I also worked for David Putnam to cut ‘Memphis Belle’. I worked for David Putnam for a long time and then went to America with him. That in itself was a long period of working for a producer who simply told the director that I would be cutting their films.
They had no choice. I first cut for Michael Apten, who is directing this Bond-movie, under David Putnam, cutting ‘Agatha’ for him. Then I cut ‘Nell’ for him with Jodie Foster. Directors really like to work for people they know and they can rely on.
How did you become and editor?
I have been around in cutting rooms for a long time. I cut my first film as an editor in 1960 when I was 26. So I started young in that respect. But I came into the business in 1951, working at the old Ealing studios with Sir Michael Balkan making the still famous Ealing comedies.
I was taken on as a trainee, but how I got to be there, which probably would interest you the most, is simply a question of luck and a question of being at the right place at the right time. And of course, having the ambition of wanting to be there in the first place. The reason I went to Ealing studios is that I was living there, coming originally from Lincolnshire where I was brought up, not intending to be in the film industry at all but supposed to be going into the printing business, which was a family concern.
But they made the mistake of sending me to London when I was eighteen to study at the London School of Printing, which was not the most exciting thing for me to do. But I had an interest in film from a very early age and had already involved myself in film societies which in those days were quite a big thing. I started two of those, one at my public school and one in my home town and therefore was in touch with the British Film Institute and with all the people that were involved at the time.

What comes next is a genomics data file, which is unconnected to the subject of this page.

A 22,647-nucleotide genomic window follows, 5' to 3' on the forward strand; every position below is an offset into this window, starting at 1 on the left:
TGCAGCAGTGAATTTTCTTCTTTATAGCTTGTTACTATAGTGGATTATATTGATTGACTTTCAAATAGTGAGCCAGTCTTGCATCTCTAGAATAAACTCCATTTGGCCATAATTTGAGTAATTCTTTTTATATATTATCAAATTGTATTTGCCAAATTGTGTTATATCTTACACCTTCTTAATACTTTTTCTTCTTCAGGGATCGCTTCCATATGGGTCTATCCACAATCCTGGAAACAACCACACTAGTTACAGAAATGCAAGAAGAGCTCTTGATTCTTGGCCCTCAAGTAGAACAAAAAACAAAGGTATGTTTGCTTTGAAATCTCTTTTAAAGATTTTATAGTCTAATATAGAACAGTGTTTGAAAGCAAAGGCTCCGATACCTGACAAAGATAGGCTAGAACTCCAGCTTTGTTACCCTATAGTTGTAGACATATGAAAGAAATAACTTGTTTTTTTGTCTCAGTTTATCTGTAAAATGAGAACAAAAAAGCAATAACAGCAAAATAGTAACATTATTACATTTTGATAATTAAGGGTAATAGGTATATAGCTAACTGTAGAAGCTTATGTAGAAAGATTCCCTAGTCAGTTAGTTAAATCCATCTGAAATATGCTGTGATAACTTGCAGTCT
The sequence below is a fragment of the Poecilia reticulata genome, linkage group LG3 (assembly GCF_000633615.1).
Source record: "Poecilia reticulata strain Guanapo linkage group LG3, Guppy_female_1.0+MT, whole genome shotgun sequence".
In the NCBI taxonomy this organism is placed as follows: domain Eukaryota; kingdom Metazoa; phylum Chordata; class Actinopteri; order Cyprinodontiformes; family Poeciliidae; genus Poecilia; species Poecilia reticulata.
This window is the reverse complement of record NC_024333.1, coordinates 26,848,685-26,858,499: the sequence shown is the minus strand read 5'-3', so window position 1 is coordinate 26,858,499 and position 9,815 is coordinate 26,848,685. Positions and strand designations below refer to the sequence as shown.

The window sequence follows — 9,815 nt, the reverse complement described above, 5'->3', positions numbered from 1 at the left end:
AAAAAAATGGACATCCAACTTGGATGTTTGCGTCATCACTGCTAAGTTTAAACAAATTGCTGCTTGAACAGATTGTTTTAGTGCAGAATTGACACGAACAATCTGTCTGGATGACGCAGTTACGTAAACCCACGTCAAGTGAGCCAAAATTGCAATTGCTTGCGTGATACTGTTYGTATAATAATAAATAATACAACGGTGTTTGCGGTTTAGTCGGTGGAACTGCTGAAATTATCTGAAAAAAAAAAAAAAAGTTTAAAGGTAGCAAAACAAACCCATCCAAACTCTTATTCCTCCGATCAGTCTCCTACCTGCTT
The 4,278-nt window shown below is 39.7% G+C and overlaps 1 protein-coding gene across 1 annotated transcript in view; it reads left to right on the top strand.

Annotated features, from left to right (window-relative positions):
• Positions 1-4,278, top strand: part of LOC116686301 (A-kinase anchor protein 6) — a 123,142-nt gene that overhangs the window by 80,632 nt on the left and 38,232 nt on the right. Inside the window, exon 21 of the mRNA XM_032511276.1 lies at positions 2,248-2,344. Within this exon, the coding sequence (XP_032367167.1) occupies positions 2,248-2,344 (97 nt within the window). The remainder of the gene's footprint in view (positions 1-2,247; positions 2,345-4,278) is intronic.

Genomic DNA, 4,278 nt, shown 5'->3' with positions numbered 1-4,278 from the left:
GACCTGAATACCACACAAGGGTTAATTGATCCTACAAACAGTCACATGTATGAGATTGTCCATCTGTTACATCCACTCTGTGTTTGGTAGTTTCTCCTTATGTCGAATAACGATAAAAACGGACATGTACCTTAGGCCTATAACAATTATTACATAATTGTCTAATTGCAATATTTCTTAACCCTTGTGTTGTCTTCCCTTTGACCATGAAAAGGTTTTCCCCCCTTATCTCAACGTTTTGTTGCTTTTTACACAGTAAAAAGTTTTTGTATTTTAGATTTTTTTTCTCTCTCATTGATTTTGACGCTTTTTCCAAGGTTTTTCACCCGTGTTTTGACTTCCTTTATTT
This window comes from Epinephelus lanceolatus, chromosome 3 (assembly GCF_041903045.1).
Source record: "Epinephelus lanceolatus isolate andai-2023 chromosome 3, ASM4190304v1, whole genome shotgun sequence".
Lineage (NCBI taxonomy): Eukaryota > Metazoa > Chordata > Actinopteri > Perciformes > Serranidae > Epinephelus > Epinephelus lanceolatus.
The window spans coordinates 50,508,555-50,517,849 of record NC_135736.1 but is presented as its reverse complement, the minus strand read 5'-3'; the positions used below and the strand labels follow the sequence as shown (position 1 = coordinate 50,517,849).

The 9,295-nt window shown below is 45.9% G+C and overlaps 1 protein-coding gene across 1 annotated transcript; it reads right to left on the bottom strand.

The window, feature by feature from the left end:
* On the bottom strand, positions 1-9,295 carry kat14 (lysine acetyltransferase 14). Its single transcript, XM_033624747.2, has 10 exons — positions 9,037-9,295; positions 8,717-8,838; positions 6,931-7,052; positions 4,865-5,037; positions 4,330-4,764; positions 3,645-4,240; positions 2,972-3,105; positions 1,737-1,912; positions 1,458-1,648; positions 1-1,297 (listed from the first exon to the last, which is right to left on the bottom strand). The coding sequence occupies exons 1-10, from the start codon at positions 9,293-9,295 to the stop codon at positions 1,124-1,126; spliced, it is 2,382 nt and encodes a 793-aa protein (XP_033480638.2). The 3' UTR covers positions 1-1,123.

While studying at the School of printing in London I was moonlighting quite frequently at the National Film Theatre and the British Film Institute, so one thing led to another, in as much as I got more involved with film, specifically film society activities, which did mean you saw an awful lot of pictures, because you went to so many viewings.
However, my destiny at that point was not the film industry, that was a hobby. I went back home and worked in the family business for a couple of years. But I realised more and more that it was not for me, a.) I did not want to be in the printing business all my life, and b.) did not want to be stuck in a small town.
Through the film society movement, I met some people who were involved in documentary filmmaking in London. They offered me a job, as a gopher and general dogsbody. I had a difficult time persuading my parents to let me do this, going off earning three pounds a week for doing god knows what. I had no experience at all.
However, this is where luck comes into it. In order to live somewhere in London, and my parents were very concerned about that, a friend of ours who had formerly lived in Lincolnshire in our hometown was the medical officer of health for Ealing. He had a rather large house and room in which I was able to live in. So I found myself working in this documentary company in the city near Kings Cross, a very small unit, with 5 or 6 people, making 16mm colour industrial films.
After a year this documentary company went bankrupt and I was on the street and of course, I was not in the union, which in those days was imperative if one wanted to be in the business at all. So I was out of work with no real experience. Talking to my landlord about my situation he said “Well, you know, we have a doctor, who goes to the Ealing studios quite frequently. If they have any problems or someone has an accident the doctor is called for.
Ask him to mention you to the people there!” I did not really think that anything would come of that and got a big surprise when one day I had a call from the personnel department at Ealing Studios, saying “Oh this doctor just recommended you, would you like to come in for an interview? We don’t have any work for you, but we just like to talk to you.”
So I went down to the studio, met these people, had a chat about what I knew – which was very little – and told what I wanted to do, which was specifically editing. They took all my particulars and I went away thinking that was the end of that and continued to look for work but did not find any.
Then I was 21 and a slightly late-starter because I had been working in my families printing business. So one day by chance, Ealing Studios called and said could you start on Monday. I found myself in the studios on a Monday morning working on ‘The Coral Sea’, which was their big film at the time, doing very ordinary work like carrying wheels around.
But I was in there, that was the important thing and again the pay was nothing. But it was the first run of the ladder and it was a department I wanted to be in and what happened there, it was a regular job. And of course being in the studio I applied for membership in the union, got it, so there were no barriers any more.